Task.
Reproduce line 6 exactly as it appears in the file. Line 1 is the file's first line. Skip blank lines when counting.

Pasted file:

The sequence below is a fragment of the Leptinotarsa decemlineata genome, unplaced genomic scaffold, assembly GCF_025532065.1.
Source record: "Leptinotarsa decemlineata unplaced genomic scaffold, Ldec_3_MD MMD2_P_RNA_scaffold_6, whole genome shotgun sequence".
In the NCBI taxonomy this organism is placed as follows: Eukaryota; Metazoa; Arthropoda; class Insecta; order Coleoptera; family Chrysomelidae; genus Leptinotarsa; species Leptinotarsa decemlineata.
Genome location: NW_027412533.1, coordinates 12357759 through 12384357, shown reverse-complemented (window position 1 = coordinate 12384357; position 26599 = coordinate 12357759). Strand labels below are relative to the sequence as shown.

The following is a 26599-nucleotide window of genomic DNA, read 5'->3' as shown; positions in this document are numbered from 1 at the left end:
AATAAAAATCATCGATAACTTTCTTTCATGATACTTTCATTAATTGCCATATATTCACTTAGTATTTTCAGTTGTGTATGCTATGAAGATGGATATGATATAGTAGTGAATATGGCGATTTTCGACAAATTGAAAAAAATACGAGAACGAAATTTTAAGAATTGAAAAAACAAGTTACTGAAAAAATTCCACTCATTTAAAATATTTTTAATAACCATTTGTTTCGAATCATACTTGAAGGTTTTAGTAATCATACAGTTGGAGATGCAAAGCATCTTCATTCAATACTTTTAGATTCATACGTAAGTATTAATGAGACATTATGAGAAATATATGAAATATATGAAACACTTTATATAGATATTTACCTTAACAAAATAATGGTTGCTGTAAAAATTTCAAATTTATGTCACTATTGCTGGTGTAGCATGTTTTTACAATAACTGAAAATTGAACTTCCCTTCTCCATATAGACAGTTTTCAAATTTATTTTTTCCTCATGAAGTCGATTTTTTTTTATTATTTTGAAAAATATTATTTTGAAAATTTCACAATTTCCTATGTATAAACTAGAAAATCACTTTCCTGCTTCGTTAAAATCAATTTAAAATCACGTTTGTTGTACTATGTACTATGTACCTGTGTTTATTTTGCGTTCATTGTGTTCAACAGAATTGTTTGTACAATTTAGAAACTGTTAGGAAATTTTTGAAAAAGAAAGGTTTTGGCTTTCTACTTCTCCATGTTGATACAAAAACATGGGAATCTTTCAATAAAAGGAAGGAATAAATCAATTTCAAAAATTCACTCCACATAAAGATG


AATAAAAATCATCGATAACTTTCTTTCATGATACTTTCATTAATTGCCATATATTCACTTAGTATTTTCAGTTGTGTATGCTATGAAGATGGATATGATATAGTAGTGAATATGGCGATTTTCGACAAATTGAAAAAAATACGAGAACGAAATTTTAAGAATTGAAAAAACAAGTTACTGAAAAAATTCCACTCATTTAAAATATTTTTAATAACCATTTGTTTCGAATCATACTTGAAGGTTTTAGTAATCATACAGTTGGAGATGCAAAGCATCTTCATTCAATACTTTTAGATTCATACGTAAGTATTAATGAGACATTATGAGAAATATATGAAATATATGAAACACTTTATATAGATATTTACCTTAACAAAATAATGGTTGCTGTAAAAATTTCAAATTTATGTCACTATTGCTGGTGTAGCATGTTTTTACAATAACTGAAAATTGAACTTCCCTTCTCCATATAGACAGTTTTCAAATTTATTTTTTCCTCATGAAGTCGATTTTTTTTTATTATTTTGAAAAATATTATTTTGAAAATTTCACAATTTCCTATGTATAAACTAGAAAATCACTTTCCTGCTTCGTTAAAATCAATTTAAAATCACGTTTGTTGTACTATGTACTATGTACCTGTGTTTATTTTGCGTTCATTGTGTTCAACAGAATTGTTTGTACAATTTAGAAACTGTTAGGAAATTTTTGAAAAAGAAAGGTTTTGGCTTTCTACTTCTCCATGTTGATACAAAAACATGGGAATCTTTCAATAAAAGGAAGGAATAAATCAATTTCAAAAATTCACTCCACATAAAGATG